either northward or westward, and was at length with difficulty secured after a desperate conflict in which one soldier was killed and several wounded. The London Gazette announced that the famous highwayman had been taken, and invited all persons who had been robbed by him to repair to Newgate and to see whether they could identify him. To identify him should have been easy; for he had a wound in the face, and had lost a thumb. He, however, in the hope of perplexing the witnesses for the Crown, expended a hundred pounds in procuring a sumptuous embroidered suit against the day of trial. This ingenious device was frustrated by his hardhearted keepers. He was put to the bar in his ordinary clothes, convicted and sentenced to death. He had previously tried to ransom himself by offering to raise a fine troop of cavalry, all highwaymen, for service in Flanders; but his offer had been rejected. He had one resource still left. He declared that he was privy to a treasonable plot. Some Jacobite lords had promised him immense rewards if he would, at the head of his gang, fall upon the King at a stag hunt in Windsor Forest. There was nothing intrinsically improbable in Whitney's story. Indeed a design very similar to that which he imputed to the malecontents was, only three years later, actually formed by some of them, and was all but carried into execution. But it was far better that a few bad men should go unpunished than that all honest men should live in fear of being falsely accused by felons sentenced to the gallows. Chief Justice Holt advised the King to let the law take its course. William, never much inclined to give credit to stories about conspiracies, assented. The Captain, as he was called, was hanged in Smithfield, and made a most penitent end.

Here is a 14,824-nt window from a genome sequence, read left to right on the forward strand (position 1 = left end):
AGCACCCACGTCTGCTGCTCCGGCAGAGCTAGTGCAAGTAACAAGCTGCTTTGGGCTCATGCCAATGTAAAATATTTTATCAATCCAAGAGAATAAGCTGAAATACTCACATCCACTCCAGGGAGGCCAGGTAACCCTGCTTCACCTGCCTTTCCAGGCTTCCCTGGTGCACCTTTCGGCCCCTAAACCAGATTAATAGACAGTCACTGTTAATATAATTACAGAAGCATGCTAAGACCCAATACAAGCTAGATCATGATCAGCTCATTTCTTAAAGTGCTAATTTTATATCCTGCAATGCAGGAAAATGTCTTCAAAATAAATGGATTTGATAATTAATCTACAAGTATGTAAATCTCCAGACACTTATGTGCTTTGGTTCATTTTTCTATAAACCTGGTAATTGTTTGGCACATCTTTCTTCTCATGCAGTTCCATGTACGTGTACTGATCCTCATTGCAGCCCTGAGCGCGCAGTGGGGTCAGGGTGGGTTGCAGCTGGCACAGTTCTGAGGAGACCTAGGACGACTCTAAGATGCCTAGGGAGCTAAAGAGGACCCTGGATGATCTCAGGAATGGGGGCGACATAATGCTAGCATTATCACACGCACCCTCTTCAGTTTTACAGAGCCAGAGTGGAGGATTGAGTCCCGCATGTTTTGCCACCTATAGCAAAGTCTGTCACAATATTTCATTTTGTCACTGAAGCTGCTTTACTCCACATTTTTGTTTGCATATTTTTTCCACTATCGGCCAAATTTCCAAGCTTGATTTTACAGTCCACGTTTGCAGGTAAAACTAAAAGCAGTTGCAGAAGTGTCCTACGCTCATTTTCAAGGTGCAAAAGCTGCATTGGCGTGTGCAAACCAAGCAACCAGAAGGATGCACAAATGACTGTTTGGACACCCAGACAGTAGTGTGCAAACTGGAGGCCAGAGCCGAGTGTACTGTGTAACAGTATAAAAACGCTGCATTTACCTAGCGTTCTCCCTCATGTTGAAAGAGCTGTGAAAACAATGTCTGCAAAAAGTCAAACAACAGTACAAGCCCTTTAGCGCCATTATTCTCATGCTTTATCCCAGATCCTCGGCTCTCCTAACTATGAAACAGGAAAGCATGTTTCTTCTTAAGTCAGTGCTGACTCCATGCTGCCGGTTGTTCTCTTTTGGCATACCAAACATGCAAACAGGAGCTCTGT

Meanwhile, in the midst of discontent, distress and disorder,